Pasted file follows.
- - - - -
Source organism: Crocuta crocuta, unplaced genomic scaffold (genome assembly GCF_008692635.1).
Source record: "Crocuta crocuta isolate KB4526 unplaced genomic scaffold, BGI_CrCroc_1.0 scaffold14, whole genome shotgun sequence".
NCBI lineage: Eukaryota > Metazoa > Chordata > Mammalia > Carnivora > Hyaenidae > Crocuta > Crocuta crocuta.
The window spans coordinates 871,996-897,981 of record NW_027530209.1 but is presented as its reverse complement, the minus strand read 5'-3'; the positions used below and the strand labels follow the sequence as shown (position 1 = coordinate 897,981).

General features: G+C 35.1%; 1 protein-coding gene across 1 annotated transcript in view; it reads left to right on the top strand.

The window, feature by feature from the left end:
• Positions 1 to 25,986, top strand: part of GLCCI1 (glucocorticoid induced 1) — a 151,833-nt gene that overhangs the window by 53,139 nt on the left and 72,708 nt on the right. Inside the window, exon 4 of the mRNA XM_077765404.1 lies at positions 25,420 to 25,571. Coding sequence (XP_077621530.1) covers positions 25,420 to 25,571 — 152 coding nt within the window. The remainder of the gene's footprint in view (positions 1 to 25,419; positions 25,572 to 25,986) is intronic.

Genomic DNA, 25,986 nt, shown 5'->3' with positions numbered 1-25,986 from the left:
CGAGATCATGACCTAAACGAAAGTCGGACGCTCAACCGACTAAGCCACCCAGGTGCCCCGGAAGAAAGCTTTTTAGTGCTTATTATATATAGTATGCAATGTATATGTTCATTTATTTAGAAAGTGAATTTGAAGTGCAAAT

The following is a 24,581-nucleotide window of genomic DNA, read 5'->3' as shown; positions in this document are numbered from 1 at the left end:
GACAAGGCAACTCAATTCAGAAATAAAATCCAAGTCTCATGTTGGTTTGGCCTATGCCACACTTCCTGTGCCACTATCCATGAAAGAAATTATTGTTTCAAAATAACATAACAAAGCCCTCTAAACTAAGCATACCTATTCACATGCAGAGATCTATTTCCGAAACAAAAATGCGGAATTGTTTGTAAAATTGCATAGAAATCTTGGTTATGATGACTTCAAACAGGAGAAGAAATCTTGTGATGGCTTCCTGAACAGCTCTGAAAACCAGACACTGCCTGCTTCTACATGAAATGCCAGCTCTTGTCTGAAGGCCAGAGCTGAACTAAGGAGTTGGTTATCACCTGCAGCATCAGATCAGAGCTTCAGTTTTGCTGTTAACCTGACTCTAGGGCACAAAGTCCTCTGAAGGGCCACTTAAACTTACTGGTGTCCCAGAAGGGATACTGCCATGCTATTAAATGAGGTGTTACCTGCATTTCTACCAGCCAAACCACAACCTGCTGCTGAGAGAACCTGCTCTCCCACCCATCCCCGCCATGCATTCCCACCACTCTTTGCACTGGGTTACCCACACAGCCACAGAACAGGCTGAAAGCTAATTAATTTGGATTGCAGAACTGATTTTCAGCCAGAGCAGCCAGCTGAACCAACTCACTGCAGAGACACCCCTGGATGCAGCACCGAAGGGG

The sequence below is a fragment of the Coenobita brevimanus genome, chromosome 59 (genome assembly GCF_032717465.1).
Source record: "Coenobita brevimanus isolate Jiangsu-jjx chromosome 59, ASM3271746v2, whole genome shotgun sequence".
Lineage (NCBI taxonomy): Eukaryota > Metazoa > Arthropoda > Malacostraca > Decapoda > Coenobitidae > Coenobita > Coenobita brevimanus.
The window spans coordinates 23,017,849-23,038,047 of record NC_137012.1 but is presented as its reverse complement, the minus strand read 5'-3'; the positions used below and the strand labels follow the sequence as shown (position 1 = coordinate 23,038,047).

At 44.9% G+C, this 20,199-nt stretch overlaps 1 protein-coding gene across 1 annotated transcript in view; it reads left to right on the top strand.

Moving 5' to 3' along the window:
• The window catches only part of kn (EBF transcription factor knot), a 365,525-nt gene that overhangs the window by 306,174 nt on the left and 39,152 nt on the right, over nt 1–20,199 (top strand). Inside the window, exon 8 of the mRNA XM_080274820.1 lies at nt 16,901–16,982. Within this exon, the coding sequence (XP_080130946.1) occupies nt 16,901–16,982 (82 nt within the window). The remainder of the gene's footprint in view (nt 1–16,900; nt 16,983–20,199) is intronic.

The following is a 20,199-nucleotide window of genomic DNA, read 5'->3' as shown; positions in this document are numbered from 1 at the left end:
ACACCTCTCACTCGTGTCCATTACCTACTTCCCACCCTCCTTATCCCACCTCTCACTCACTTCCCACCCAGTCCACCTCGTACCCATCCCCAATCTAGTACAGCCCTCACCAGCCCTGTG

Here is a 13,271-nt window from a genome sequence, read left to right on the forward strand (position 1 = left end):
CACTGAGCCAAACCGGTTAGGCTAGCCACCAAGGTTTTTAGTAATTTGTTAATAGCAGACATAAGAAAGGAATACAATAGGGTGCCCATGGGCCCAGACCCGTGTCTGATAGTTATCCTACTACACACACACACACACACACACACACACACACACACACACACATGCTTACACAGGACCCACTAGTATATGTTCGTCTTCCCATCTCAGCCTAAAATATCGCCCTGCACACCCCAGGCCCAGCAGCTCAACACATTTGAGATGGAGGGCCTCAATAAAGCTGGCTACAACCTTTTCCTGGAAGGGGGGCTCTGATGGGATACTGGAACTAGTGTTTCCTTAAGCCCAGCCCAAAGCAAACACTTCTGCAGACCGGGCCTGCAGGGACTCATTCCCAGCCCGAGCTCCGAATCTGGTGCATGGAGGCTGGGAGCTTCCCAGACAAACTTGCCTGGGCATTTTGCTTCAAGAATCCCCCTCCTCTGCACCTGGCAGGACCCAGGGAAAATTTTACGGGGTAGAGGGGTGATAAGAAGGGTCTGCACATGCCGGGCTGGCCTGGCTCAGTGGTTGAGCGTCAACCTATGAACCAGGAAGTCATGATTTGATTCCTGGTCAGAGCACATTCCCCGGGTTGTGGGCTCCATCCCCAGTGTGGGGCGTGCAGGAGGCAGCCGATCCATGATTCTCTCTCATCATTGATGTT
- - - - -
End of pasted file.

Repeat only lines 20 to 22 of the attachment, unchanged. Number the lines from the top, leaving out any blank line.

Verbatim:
ACACCTCTCACTCGTGTCCATTACCTACTTCCCACCCTCCTTATCCCACCTCTCACTCACTTCCCACCCAGTCCACCTCGTACCCATCCCCAATCTAGTACAGCCCTCACCAGCCCTGTG

Here is a 13,271-nt window from a genome sequence, read left to right on the forward strand (position 1 = left end):
CACTGAGCCAAACCGGTTAGGCTAGCCACCAAGGTTTTTAGTAATTTGTTAATAGCAGACATAAGAAAGGAATACAATAGGGTGCCCATGGGCCCAGACCCGTGTCTGATAGTTATCCTACTACACACACACACACACACACACACACACACACACACACACACATGCTTACACAGGACCCACTAGTATATGTTCGTCTTCCCATCTCAGCCTAAAATATCGCCCTGCACACCCCAGGCCCAGCAGCTCAACACATTTGAGATGGAGGGCCTCAATAAAGCTGGCTACAACCTTTTCCTGGAAGGGGGGCTCTGATGGGATACTGGAACTAGTGTTTCCTTAAGCCCAGCCCAAAGCAAACACTTCTGCAGACCGGGCCTGCAGGGACTCATTCCCAGCCCGAGCTCCGAATCTGGTGCATGGAGGCTGGGAGCTTCCCAGACAAACTTGCCTGGGCATTTTGCTTCAAGAATCCCCCTCCTCTGCACCTGGCAGGACCCAGGGAAAATTTTACGGGGTAGAGGGGTGATAAGAAGGGTCTGCACATGCCGGGCTGGCCTGGCTCAGTGGTTGAGCGTCAACCTATGAACCAGGAAGTCATGATTTGATTCCTGGTCAGAGCACATTCCCCGGGTTGTGGGCTCCATCCCCAGTGTGGGGCGTGCAGGAGGCAGCCGATCCATGATTCTCTCTCATCATTGATGTT